DAYTON — State Sen. Steve Huffman from Tipp City doubled down with his milestone 75th lifetime donation April 9 at the Dayton CBC. By making a double red blood cell donation, Dr. Huffman jumped from 74 to 76 lifetime donations in a single visit.
Sen. Huffman is an emergency room physician and a leading advocate for blood donations. He introduced the legislation for January Ohio Blood Donor Awareness Month while serving as state representative for the 80th district. He was chair of the House Health Committee and enlisted the support of CBC to give proponent testimony before the House and Senate committees. He now represents the 5th Senate District and serves as chair of the Senate Health Committee.
Ohio Blood Donor Awareness Month became law in 2018 and was first observed in January 2019. America’s Blood Centers honored Steve with the 2018 Larry Frederick Award for his leadership in raising statewide awareness about blood donations.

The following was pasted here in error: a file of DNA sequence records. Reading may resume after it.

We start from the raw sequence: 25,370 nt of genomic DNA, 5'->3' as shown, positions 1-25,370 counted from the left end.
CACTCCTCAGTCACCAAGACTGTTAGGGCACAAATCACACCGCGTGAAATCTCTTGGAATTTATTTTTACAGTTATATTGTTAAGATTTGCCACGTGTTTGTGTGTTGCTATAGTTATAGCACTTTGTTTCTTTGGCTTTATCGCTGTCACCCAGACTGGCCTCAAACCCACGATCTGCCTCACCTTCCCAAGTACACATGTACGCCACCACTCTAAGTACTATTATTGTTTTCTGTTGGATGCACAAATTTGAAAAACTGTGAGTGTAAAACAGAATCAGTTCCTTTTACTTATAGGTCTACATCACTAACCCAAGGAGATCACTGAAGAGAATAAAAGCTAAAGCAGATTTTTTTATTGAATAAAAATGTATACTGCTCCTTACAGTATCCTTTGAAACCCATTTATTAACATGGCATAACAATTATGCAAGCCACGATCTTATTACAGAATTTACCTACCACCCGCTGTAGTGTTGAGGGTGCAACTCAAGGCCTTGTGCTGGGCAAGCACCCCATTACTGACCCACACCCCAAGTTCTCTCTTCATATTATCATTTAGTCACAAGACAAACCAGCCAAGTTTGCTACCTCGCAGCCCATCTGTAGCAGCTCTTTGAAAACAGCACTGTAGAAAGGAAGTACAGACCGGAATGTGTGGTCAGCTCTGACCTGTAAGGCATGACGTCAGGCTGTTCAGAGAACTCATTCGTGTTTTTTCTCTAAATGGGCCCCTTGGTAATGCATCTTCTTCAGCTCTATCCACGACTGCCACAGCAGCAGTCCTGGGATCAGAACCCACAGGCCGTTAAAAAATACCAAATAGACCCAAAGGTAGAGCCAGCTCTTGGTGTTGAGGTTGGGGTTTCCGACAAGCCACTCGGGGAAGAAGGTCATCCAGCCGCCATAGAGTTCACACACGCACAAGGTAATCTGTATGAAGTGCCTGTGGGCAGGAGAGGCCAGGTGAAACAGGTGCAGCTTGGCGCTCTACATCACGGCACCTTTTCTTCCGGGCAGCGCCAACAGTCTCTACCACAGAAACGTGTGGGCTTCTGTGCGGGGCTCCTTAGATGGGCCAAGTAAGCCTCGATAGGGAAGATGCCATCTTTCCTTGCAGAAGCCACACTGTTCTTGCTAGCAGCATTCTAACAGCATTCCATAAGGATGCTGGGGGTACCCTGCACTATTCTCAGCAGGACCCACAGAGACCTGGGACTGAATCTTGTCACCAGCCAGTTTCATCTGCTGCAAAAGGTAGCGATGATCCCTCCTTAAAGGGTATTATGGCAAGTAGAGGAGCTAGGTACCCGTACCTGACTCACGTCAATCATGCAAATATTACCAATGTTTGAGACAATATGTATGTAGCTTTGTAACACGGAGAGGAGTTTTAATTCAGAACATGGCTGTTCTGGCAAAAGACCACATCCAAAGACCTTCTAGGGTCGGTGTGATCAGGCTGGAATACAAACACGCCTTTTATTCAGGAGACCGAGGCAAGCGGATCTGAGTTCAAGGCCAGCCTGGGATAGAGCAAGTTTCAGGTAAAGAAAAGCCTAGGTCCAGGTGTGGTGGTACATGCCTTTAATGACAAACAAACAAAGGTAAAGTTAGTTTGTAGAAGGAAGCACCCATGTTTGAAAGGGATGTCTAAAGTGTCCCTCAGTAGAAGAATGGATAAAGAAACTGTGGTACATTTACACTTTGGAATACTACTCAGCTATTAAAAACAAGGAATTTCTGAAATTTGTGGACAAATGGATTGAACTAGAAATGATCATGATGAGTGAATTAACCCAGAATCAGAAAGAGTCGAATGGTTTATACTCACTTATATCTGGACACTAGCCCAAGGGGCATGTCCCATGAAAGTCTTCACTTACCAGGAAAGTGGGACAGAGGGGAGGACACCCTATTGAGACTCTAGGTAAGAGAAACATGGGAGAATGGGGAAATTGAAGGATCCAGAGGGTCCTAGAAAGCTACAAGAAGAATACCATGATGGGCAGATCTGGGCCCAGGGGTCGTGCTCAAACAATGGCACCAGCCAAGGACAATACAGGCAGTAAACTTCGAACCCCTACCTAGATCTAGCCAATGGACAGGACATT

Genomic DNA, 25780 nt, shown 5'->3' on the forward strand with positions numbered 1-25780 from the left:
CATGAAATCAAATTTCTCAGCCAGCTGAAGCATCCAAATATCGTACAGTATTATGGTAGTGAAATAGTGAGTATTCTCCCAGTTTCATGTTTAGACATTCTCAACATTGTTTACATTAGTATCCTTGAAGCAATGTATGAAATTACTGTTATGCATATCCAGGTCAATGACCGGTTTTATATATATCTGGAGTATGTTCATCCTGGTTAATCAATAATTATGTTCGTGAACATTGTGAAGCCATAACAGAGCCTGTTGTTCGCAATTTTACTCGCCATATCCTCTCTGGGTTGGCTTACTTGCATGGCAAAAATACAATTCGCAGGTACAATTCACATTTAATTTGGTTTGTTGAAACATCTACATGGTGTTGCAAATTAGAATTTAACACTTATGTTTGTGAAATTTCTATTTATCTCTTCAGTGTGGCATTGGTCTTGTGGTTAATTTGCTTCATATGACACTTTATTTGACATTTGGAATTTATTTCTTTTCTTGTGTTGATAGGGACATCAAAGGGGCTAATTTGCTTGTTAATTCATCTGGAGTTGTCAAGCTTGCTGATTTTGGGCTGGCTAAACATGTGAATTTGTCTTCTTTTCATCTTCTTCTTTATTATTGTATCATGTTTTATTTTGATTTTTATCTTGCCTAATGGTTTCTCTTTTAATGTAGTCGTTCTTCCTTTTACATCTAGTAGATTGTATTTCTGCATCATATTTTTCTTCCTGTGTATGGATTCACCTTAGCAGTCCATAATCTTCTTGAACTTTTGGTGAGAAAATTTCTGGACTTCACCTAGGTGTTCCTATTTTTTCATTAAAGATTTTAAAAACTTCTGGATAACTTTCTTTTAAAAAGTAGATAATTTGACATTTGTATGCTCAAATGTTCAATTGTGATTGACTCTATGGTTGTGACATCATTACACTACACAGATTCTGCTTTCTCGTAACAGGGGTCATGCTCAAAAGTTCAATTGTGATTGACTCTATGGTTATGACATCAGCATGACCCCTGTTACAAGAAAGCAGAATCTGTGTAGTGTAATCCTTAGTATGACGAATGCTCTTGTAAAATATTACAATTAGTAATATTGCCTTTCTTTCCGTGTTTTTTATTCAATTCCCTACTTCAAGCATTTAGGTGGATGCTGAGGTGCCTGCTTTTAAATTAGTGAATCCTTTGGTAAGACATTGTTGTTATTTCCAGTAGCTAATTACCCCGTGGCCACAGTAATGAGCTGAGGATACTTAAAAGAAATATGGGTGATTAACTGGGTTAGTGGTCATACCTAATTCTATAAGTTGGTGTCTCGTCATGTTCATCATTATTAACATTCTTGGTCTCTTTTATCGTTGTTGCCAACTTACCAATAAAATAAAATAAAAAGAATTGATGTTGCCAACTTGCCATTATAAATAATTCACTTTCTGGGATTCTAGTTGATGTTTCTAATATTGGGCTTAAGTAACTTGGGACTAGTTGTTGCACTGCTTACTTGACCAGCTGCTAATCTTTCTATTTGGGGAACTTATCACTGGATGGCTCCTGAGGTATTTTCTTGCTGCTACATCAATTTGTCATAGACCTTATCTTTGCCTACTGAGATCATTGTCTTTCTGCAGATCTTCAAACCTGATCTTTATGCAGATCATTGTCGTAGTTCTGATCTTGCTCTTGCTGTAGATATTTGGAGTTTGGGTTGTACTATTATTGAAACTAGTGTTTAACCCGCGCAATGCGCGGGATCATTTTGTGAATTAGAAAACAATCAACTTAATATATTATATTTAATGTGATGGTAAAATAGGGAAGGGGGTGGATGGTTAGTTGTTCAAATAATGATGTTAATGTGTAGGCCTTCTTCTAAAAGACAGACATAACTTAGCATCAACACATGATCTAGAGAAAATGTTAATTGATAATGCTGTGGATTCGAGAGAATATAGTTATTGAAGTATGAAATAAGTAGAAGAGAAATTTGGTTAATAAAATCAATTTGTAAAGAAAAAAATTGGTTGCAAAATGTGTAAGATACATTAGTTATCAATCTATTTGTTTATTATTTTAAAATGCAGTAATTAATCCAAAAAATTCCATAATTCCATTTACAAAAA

His advocacy for CBC included support for the “Make Mine a Double” campaign when CBC expanded automated double red blood cell donations at mobile blood drives and the Dayton CBC. Double red cell donations help avoid shortages by doubling the red cells available for surgeries and emergencies.
Double red cell donations use an automated system and the procedure takes slightly longer than a single whole blood donation. Sen. Huffman completed his donation in about 25 minutes.
Double red cell donations have been routine for Huffman because he is an ideal donor. He is a universal donor because his type O negative blood can be transfused to any patient in need. He is also a “baby donor” because he is negative to the common Cytomegalovirus. Hospitals prefer CMV-negative blood to treat babies and children with vulnerable immune systems.
“It’s a time saver,” he said, because the double red cell deferment period before again being eligible to donate is doubled from 56 days to 112 days. “I can come in and expand it from eight weeks to 16 weeks, and I’m looking at a busy schedule over the summer.”
Summers are traditionally busy in emergency medicine. That changed during the pandemic when there was less summer travel, but he anticipates a return to a pre-pandemic pace.
“Trauma season is coming,” he said. “A lot of things will be getting back to normal.”